County Board of Supervisor Meetings and Planning Commission meetings are broadcast live on CSBTV20. They are also streamed at where they are also archived and viewable on demand. 

County Board of Supervisors Meetings are held on three Tuesdays of the month at 9am. The first and third meetings are held in Santa Barbara in the Board of Supervisors Hearing Room, 105 East Anapamu St., 4th Floor. The second meeting is (typically) held in Santa Maria at 511 East Lakeside Parkway.

County Planning Commission Meetings are held three Wednesdays of the month at 9am. The first and third meetings are held in Santa Barbara at 123 East Anapamu Street, Room 17, and the second meeting is (typically) held in Santa Maria at 511 East Lakeside Parkway.

County Historic Landmarks Advisory Commission Meetings are held the second Monday of the month at 10am at 123 East Anapamu, Room 17 (unless specified otherwise).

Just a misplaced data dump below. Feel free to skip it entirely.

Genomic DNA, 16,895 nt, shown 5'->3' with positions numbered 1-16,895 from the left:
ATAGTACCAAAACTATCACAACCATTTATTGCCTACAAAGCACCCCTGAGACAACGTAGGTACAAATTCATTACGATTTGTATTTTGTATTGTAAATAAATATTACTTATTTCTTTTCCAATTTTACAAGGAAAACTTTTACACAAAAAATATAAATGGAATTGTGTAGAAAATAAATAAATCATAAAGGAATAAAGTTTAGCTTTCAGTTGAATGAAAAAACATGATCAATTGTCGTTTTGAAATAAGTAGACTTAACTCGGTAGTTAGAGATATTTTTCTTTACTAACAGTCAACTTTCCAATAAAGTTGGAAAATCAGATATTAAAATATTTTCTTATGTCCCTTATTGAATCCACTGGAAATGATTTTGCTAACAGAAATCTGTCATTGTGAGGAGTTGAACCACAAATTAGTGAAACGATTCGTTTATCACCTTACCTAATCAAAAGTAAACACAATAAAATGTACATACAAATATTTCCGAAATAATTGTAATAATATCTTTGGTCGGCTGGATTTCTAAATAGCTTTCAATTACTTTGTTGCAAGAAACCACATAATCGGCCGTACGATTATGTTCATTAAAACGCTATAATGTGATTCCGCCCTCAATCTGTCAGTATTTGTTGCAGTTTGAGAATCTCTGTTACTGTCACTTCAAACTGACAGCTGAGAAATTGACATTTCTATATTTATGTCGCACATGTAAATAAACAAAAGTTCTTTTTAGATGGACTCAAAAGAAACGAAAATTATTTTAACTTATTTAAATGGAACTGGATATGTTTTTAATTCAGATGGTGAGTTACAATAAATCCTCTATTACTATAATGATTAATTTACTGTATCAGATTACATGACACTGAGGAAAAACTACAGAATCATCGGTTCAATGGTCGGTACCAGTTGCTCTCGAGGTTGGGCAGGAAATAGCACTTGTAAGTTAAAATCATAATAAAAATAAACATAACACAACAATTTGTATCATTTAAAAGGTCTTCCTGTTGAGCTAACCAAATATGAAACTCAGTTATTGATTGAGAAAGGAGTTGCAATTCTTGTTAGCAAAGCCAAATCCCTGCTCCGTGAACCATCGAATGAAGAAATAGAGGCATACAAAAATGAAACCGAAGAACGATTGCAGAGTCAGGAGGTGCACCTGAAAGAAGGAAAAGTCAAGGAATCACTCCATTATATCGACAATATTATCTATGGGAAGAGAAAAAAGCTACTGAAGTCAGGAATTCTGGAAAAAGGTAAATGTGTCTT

CHC Public Outreach Campaign

Engaging the public and local decision makers in problem-solving to alleviate the employee housing shortage.

Our public outreach campaign is a grassroots communication effort designed to encourage decision makers and elected officials to make employee housing a priority. Through this initiative, we invite South Coast workers (especially those who would like to live closer to their jobs, rather than commuting 1-2 hours every work day), business, industry and non-profit leaders, and interested local residents to speak up for workforce and affordable housing.

We are convinced there is much latent public support for housing, far greater in number than those who speak out against it, and we’re working to assemble a large band of those supporters to let elected officials and the public-at-large know that they exist and that local workers need (and deserve) local housing.